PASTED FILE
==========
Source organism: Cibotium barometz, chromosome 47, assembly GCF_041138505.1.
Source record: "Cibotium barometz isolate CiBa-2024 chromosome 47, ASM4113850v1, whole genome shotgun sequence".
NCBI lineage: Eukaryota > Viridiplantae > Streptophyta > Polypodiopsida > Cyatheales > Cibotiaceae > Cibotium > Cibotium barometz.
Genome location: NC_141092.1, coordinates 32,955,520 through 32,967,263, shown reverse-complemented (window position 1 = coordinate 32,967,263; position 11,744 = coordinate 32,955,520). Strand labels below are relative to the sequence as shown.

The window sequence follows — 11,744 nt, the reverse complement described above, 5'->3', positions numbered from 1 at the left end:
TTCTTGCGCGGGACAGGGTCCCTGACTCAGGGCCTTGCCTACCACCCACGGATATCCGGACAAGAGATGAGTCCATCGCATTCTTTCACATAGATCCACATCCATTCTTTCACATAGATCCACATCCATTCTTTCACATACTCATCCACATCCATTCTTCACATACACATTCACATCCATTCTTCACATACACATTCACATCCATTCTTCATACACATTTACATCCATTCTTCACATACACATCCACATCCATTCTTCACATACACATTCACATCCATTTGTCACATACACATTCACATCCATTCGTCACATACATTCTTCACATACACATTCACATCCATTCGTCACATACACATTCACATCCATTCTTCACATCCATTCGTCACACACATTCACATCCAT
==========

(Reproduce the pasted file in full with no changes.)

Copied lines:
Source organism: Cibotium barometz, chromosome 47, assembly GCF_041138505.1.
Source record: "Cibotium barometz isolate CiBa-2024 chromosome 47, ASM4113850v1, whole genome shotgun sequence".
NCBI lineage: Eukaryota > Viridiplantae > Streptophyta > Polypodiopsida > Cyatheales > Cibotiaceae > Cibotium > Cibotium barometz.
Genome location: NC_141092.1, coordinates 32,955,520 through 32,967,263, shown reverse-complemented (window position 1 = coordinate 32,967,263; position 11,744 = coordinate 32,955,520). Strand labels below are relative to the sequence as shown.

The window sequence follows — 11,744 nt, the reverse complement described above, 5'->3', positions numbered from 1 at the left end:
TTCTTGCGCGGGACAGGGTCCCTGACTCAGGGCCTTGCCTACCACCCACGGATATCCGGACAAGAGATGAGTCCATCGCATTCTTTCACATAGATCCACATCCATTCTTTCACATAGATCCACATCCATTCTTTCACATACTCATCCACATCCATTCTTCACATACACATTCACATCCATTCTTCACATACACATTCACATCCATTCTTCATACACATTTACATCCATTCTTCACATACACATCCACATCCATTCTTCACATACACATTCACATCCATTTGTCACATACACATTCACATCCATTCGTCACATACATTCTTCACATACACATTCACATCCATTCGTCACATACACATTCACATCCATTCTTCACATCCATTCGTCACACACATTCACATCCAT